The main advantage of these other routes is for pediatric patients in whom IV access may be problematic or for procedures that may require only minimal sedation in conjunction with the use of local anesthetics. These routes are also advantageous for simple sedation during diagnostic imaging.

With the exception of ketamine, agents administered intramuscularly have erratic absorption and a variable onset of action. Accordingly, prolonged preprocedural and postprocedural observation may be necessary. When required, the IM route offers little advantage over oral or transmucosal administration.

Another PSA route is via inhalation of nitrous oxide. This gas can either be delivered by a demand-flow system using a handheld mask or be delivered to young children using a nose mask in a continuous-flow system under close clinician supervision.

Because individual needs may vary widely, the application of arbitrary ceiling doses of analgesic and sedative regimens is unwarranted. The true ceiling dose of an agent is the level that provides adequate pain relief or sedation without major cardiopulmonary side effects such as respiratory depression, apnea, bradycardia, hypotension, or allergic reactions.

There are two absolute contraindications to PSA: severe clinical instability requiring immediate attention and refusal by a competent patient. Relative contraindications include hemodynamic or respiratory compromise, altered sensorium, or an inability to monitor side effects (e.g., magnetic resonance imaging [MRI] without remote monitoring). However, even in many of these circumstances, appropriate agents can be given to provide analgesia and sedation while minimizing the chance for further deterioration. Although safely sedating patients at the extremes of age is challenging and requires additional care, as well as reductions in drug dosing (because of decreased drug metabolism and excretion), age is not a contraindication to PSA.

Drug Selection Strategies

The majority of nonpainful or minimally painful ED procedures in older children and adults can be performed without systemic sedation and analgesia. Skilled practitioners can frequently combine a calm, reassuring bedside manner with distraction techniques, careful local or regional anesthesia, or both.62–64 Many procedures, however, cannot be technically or humanely performed without PSA. These situations can be divided into three categories.

General Considerations.: Clinicians must therefore base customization of their selection of drugs (e.g., anxiolysis, sedation, analgesia, immobilization) on the unique needs of the patient and their individual level of experience with specific agents (Table 33-4). A risk-benefit analysis should be performed before every sedation (Box 33-4). The benefits of reducing anxiety and controlling pain should be carefully weighed against the risk for respiratory depression and airway compromise. Factors influencing the extent of pharmacologic management are listed in Box 33-5. Some general drug selection strategies are discussed later and shown in Table 33-3.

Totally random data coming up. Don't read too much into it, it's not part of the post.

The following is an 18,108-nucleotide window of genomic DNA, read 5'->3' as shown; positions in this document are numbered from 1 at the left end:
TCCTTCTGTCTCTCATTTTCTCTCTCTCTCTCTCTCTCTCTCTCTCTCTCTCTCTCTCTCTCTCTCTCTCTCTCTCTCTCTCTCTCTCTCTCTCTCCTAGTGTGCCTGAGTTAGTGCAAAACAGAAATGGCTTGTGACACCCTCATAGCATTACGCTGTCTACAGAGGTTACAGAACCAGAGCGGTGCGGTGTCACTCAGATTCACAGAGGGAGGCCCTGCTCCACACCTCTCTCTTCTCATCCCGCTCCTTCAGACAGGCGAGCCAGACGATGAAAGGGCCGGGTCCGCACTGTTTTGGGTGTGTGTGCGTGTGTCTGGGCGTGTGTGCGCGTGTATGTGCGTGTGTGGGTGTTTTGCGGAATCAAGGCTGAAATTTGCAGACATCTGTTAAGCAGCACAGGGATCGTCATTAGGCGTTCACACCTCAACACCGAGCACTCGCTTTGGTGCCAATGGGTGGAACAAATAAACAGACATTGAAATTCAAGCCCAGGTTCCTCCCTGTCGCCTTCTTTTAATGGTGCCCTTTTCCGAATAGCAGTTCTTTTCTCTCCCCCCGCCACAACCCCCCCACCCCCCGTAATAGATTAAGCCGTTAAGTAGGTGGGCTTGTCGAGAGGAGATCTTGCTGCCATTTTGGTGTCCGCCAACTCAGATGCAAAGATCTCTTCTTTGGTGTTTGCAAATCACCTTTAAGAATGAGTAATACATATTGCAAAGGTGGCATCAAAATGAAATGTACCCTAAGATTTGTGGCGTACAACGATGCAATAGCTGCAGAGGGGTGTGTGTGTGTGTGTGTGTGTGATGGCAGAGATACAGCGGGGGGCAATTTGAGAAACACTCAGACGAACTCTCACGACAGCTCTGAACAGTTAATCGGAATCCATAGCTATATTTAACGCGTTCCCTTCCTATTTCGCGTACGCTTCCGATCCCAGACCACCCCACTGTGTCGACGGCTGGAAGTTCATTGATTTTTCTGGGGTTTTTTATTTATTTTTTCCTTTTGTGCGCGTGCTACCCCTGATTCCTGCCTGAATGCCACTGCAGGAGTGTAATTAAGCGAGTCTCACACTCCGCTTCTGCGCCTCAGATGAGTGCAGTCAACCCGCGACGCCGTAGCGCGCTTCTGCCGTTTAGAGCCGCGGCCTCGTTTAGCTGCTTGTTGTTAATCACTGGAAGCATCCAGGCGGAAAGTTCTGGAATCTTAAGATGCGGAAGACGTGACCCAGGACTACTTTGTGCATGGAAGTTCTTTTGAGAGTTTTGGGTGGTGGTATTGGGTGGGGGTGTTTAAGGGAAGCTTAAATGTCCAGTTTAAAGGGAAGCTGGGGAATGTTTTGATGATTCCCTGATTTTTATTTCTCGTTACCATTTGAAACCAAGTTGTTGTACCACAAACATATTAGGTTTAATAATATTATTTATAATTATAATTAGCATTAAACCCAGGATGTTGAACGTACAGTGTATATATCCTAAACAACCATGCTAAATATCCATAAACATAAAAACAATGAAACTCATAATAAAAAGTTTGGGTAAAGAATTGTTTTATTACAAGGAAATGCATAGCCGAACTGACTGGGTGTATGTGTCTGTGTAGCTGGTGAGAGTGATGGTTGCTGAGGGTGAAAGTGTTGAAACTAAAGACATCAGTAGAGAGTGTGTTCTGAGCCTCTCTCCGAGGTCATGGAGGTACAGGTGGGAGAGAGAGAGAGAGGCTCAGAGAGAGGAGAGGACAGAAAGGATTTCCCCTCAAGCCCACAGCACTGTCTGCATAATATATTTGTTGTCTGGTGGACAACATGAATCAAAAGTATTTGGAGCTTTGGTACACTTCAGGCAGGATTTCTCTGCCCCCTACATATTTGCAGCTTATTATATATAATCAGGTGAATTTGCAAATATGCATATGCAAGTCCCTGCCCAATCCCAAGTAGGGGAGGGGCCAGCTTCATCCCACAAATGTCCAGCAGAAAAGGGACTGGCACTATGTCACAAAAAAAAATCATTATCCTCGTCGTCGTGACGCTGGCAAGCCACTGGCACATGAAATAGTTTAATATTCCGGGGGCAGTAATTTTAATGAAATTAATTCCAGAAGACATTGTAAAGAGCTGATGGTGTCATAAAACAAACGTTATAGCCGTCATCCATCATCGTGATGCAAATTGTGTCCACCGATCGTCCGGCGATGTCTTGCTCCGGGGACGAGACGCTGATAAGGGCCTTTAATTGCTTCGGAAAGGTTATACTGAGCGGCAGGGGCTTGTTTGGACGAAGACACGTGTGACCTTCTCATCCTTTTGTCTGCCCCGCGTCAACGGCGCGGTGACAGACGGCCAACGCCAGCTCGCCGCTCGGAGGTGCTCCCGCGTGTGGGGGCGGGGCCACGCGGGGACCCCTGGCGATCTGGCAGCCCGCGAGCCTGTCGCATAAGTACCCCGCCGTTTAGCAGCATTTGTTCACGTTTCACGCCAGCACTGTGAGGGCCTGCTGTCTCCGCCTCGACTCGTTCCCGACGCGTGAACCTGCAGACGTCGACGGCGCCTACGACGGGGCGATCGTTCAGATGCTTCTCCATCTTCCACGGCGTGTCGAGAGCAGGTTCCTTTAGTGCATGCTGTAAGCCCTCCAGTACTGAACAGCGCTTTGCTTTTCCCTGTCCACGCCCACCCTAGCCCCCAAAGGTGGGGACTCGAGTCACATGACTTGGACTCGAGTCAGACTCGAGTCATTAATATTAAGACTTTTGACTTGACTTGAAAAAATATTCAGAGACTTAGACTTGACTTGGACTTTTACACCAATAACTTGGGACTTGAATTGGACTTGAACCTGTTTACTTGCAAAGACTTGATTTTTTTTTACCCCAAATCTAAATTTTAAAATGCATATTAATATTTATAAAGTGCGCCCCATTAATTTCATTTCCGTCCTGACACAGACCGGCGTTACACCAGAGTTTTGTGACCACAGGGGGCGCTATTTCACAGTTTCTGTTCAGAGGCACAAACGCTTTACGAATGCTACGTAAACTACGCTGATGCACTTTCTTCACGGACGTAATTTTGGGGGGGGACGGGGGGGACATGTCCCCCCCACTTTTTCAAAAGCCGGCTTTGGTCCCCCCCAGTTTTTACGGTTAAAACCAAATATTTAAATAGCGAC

Box 33-5   Factors Influencing the Extent of Pediatric Pharmacologic Management


Selected drugs and routes of administration have age limitations and are not recommended above or below a certain age (e.g., demand-flow nitrous oxide in children <5 years, nasal and rectal routes of administration in children >6 years).

Time of Day

A toddler seen at naptime or at 9 pm who is tired and sleepy will usually require smaller dosing and possibly a lower level of PSA than required at 9 am. Young children with facial lacerations at night, after their normal bedtime, may require only topical anesthesia and a quiet room for 20 to 30 minutes to achieve a painless laceration repair while the child sleeps.

Fasting Status

Young children can be extremely difficult and uncooperative when hungry, tired, or both. In anticipation of PSA, many children are kept without oral intake from the time that they are triaged in the ED. This can further increase hunger and irritability, especially if the child waits 1 to 2 hours to be seen by a clinician.

Availability of Staffing and Equipment

Staffing availability can affect the use and timing of sedation and is especially important in busy EDs with multiple sedations occurring concurrently and in smaller units that are set up for only one sedation at a time.

Location of the Injury

Injuries located in areas of cosmetic concern (especially on the face) or near sensory organs (e.g., ears, eyes, mouth, nose) will often require a high degree of agitation control and a concomitant level of PSA.

Previous Medications

An accurate history of previous medication administration is important in situations in which a child is referred from another facility because this can affect the type and timing of PSA agents that can be given. In particular, a child may have received opioids or sedative-hypnotics before transfer and may still be sedated on arrival, thus necessitating an adjustment in the PSA regimen.